There are three primary phases of matter: solid, liquid and gas. A solid becoming liquid is called melting or fusion. A solid becoming gaseous is called sublimation. A liquid becoming solid is called freezing. A liquid changing to gas is called boiling or evaporation. A gas changing into a solid is called deposition, and a gas changing into a liquid is called condensation. Half of these are endothermic, meaning they absorb heat from their surroundings. The others are exothermic, meaning they release heat.
Endothermic phase changes take in heat from the surrounding environment; they include melting, sublimation and boiling. The forces that bind together the atoms and molecules of a given substance determine its melting and boiling points; the stronger the forces, the more heat energy is needed to overcome them. Once heat overcomes these binding forces, the atoms move about more freely, allowing liquids to flow and gases to evaporate. For example, the forces that hold iron atoms together are strong, so it takes high temperatures to melt iron. Butter, on the other hand, is held together by weak forces, so it melts at relatively low temperatures.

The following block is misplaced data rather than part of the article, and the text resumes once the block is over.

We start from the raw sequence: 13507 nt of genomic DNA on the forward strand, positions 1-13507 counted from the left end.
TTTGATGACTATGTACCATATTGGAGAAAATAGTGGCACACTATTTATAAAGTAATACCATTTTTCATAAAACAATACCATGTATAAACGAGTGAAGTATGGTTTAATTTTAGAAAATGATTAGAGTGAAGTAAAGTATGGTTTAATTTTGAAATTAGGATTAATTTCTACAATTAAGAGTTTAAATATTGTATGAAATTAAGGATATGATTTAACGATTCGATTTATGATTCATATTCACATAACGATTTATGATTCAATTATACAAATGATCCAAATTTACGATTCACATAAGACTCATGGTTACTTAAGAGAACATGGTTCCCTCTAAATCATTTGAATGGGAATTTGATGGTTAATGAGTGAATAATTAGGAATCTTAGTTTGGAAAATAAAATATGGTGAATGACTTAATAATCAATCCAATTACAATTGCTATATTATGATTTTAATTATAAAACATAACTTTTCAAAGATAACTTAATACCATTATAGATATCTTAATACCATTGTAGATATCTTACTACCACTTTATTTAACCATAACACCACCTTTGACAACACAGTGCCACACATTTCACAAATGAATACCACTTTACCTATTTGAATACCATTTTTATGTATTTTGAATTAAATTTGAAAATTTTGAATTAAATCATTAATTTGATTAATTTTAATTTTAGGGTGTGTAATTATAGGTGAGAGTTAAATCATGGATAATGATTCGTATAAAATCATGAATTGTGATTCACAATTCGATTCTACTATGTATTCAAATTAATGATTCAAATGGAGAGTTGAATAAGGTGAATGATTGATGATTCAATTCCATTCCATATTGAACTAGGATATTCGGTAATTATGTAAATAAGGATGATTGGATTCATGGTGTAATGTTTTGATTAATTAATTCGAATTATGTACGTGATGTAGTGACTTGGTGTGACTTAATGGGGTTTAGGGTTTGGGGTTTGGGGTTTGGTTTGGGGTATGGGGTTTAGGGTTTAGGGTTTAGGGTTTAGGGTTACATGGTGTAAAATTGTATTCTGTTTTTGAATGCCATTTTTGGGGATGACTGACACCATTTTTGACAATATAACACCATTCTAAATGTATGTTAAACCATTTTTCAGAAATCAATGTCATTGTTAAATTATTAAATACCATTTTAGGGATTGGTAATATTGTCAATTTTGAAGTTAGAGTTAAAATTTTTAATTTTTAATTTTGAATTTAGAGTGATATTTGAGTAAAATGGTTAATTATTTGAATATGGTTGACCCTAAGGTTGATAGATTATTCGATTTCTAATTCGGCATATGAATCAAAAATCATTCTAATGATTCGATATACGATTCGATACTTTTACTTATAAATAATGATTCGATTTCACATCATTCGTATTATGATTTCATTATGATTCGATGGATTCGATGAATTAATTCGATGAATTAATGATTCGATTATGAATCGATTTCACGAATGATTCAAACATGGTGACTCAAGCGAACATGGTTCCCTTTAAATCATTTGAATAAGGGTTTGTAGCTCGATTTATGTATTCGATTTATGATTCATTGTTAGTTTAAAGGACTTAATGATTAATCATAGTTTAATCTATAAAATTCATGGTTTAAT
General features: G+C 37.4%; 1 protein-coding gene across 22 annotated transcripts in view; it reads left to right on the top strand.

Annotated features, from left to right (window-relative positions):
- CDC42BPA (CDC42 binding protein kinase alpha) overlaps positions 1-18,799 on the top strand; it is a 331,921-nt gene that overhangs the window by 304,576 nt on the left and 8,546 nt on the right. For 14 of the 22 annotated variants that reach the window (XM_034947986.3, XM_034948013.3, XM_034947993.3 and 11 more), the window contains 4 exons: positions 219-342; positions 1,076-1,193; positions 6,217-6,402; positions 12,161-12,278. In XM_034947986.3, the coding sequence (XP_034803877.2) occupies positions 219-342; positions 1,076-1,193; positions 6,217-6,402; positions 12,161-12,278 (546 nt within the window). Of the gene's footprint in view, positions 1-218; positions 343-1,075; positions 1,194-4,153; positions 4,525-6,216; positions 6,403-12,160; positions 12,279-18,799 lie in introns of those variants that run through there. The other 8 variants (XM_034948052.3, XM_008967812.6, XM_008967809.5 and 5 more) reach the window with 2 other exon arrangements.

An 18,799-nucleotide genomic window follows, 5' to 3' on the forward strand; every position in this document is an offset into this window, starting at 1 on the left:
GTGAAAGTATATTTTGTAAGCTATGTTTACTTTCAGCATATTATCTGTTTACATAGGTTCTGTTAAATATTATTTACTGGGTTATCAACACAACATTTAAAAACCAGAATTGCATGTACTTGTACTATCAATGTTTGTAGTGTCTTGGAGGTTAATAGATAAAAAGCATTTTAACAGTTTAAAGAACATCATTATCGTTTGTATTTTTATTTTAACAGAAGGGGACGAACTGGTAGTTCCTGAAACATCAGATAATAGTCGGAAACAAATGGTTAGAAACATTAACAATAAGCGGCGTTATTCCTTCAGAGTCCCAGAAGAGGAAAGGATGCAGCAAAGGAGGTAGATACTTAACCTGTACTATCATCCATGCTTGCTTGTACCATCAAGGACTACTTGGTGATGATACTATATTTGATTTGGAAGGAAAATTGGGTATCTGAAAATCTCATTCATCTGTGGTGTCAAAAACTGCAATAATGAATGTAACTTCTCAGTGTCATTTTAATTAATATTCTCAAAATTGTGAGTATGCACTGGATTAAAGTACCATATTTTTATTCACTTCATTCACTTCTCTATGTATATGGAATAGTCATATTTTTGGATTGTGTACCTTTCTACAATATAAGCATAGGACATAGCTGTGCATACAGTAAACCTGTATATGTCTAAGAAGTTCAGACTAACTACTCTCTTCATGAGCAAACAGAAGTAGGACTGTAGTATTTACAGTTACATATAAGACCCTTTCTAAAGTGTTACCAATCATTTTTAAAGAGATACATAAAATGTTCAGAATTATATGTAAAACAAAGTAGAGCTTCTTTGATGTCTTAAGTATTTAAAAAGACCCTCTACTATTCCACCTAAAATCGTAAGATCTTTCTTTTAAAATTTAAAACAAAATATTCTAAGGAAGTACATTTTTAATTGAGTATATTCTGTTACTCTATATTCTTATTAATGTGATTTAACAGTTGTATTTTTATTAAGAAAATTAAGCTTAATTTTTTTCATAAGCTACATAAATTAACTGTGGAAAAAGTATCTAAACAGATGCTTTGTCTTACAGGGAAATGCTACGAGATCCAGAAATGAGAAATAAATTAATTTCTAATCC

An exothermic phase change releases heat energy into its environment. These changes include freezing and condensation. When a substance loses heat energy, the attractive forces between atoms slow them down, reducing their mobility. For this to happen, heat must leave the substance, such as water turning into ice cubes in your freezer. In the same manner, at room temperature, heat leaves a pool of liquid iron, turning it solid.
Phase changes occur when a substance exceeds its melting or boiling temperature; at this point, additional heat energy added (or taken away) is used not to make the substance warmer (or colder) but for its atoms to change into the new phase. For example, at zero degree Celsius, heating up ice at standard pressure will not make warmer ice; the heat will be used to break the crystal structure of ice, transforming it into liquid water.
Pressure and Temperature
In addition to temperature, pressure also affects melting and boiling; high pressures drive phase change temperatures up, low pressures reduce them. This is why water boils at 100 degrees Celsius (212 degrees Fahrenheit) at sea level, but boils at lower temperatures at high elevations where the atmosphere is thinner.